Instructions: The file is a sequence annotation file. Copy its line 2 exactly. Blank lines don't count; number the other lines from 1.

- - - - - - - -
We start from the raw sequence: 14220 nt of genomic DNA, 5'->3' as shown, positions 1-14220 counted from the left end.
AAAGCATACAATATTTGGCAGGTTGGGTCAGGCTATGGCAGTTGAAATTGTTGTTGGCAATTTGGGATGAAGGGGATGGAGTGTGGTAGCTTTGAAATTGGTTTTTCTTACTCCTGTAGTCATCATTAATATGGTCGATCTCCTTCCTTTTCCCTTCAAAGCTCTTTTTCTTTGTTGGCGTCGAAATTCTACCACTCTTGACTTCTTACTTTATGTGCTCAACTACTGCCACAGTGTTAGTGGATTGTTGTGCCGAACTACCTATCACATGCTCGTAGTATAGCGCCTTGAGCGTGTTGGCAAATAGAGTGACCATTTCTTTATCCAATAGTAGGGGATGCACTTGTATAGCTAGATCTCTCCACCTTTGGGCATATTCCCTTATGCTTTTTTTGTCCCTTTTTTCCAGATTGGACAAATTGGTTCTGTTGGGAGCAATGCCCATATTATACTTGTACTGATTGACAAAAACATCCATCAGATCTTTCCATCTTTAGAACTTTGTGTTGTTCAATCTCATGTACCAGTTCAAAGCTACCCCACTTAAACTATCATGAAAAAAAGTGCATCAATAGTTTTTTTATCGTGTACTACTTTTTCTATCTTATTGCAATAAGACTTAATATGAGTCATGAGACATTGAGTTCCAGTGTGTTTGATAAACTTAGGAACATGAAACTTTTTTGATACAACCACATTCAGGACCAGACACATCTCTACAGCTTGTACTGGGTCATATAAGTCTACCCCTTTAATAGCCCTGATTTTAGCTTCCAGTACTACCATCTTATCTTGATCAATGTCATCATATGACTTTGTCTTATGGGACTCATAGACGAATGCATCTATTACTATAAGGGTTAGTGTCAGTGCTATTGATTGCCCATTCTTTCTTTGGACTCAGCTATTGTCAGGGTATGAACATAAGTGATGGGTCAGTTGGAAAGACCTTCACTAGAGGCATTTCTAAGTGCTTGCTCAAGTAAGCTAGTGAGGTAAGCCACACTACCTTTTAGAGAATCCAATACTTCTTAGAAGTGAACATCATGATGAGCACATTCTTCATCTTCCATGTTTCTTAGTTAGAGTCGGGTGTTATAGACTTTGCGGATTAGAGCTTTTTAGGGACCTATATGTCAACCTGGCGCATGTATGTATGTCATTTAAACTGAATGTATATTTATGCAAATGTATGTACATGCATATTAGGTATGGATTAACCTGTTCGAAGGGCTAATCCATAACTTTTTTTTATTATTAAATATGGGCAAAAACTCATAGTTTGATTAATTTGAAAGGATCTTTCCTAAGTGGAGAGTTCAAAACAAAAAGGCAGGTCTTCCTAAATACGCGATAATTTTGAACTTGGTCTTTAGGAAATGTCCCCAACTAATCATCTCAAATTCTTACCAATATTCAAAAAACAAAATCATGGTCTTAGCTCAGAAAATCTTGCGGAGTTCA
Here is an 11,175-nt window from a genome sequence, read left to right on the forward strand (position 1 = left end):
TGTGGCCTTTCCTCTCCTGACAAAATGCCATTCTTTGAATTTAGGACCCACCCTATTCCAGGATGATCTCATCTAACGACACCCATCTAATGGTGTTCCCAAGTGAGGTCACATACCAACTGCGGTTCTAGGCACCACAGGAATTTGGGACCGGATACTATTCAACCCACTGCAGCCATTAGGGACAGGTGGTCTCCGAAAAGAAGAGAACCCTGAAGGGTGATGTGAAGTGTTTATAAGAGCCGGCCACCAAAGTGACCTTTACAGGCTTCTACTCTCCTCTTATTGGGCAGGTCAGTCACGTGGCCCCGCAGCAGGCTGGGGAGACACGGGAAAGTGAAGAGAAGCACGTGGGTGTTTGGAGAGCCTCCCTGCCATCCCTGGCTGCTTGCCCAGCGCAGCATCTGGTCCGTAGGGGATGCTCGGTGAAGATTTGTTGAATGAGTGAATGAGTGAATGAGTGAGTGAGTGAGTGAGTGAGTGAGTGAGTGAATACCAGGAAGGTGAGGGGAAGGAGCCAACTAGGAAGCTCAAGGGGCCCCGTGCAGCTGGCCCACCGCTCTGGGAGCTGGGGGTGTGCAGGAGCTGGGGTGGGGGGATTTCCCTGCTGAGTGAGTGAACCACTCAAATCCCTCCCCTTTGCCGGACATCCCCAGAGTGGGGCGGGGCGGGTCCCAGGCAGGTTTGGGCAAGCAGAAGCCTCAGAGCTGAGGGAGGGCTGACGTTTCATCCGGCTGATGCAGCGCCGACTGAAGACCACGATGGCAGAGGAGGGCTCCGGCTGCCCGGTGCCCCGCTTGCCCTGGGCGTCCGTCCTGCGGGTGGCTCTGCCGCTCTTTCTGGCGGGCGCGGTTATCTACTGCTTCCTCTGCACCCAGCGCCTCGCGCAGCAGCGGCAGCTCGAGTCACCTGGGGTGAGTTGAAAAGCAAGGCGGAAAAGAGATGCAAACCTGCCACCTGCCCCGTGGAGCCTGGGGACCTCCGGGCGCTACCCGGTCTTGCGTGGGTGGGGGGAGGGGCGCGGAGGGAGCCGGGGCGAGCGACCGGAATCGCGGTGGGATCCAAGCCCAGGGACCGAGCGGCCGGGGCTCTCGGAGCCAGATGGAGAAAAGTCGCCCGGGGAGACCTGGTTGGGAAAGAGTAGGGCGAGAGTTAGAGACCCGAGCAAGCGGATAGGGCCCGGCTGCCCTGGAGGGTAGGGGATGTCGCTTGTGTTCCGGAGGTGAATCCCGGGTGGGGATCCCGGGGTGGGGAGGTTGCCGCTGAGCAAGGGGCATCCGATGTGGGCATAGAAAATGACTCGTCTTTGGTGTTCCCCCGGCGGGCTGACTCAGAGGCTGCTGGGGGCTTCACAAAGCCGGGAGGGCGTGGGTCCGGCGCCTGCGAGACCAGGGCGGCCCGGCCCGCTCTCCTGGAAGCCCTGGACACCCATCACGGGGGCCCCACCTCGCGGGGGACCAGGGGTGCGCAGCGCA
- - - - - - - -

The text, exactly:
AAAGCATACAATATTTGGCAGGTTGGGTCAGGCTATGGCAGTTGAAATTGTTGTTGGCAATTTGGGATGAAGGGGATGGAGTGTGGTAGCTTTGAAATTGGTTTTTCTTACTCCTGTAGTCATCATTAATATGGTCGATCTCCTTCCTTTTCCCTTCAAAGCTCTTTTTCTTTGTTGGCGTCGAAATTCTACCACTCTTGACTTCTTACTTTATGTGCTCAACTACTGCCACAGTGTTAGTGGATTGTTGTGCCGAACTACCTATCACATGCTCGTAGTATAGCGCCTTGAGCGTGTTGGCAAATAGAGTGACCATTTCTTTATCCAATAGTAGGGGATGCACTTGTATAGCTAGATCTCTCCACCTTTGGGCATATTCCCTTATGCTTTTTTTGTCCCTTTTTTCCAGATTGGACAAATTGGTTCTGTTGGGAGCAATGCCCATATTATACTTGTACTGATTGACAAAAACATCCATCAGATCTTTCCATCTTTAGAACTTTGTGTTGTTCAATCTCATGTACCAGTTCAAAGCTACCCCACTTAAACTATCATGAAAAAAAGTGCATCAATAGTTTTTTTATCGTGTACTACTTTTTCTATCTTATTGCAATAAGACTTAATATGAGTCATGAGACATTGAGTTCCAGTGTGTTTGATAAACTTAGGAACATGAAACTTTTTTGATACAACCACATTCAGGACCAGACACATCTCTACAGCTTGTACTGGGTCATATAAGTCTACCCCTTTAATAGCCCTGATTTTAGCTTCCAGTACTACCATCTTATCTTGATCAATGTCATCATATGACTTTGTCTTATGGGACTCATAGACGAATGCATCTATTACTATAAGGGTTAGTGTCAGTGCTATTGATTGCCCATTCTTTCTTTGGACTCAGCTATTGTCAGGGTATGAACATAAGTGATGGGTCAGTTGGAAAGACCTTCACTAGAGGCATTTCTAAGTGCTTGCTCAAGTAAGCTAGTGAGGTAAGCCACACTACCTTTTAGAGAATCCAATACTTCTTAGAAGTGAACATCATGATGAGCACATTCTTCATCTTCCATGTTTCTTAGTTAGAGTCGGGTGTTATAGACTTTGCGGATTAGAGCTTTTTAGGGACCTATATGTCAACCTGGCGCATGTATGTATGTCATTTAAACTGAATGTATATTTATGCAAATGTATGTACATGCATATTAGGTATGGATTAACCTGTTCGAAGGGCTAATCCATAACTTTTTTTTATTATTAAATATGGGCAAAAACTCATAGTTTGATTAATTTGAAAGGATCTTTCCTAAGTGGAGAGTTCAAAACAAAAAGGCAGGTCTTCCTAAATACGCGATAATTTTGAACTTGGTCTTTAGGAAATGTCCCCAACTAATCATCTCAAATTCTTACCAATATTCAAAAAACAAAATCATGGTCTTAGCTCAGAAAATCTTGCGGAGTTCA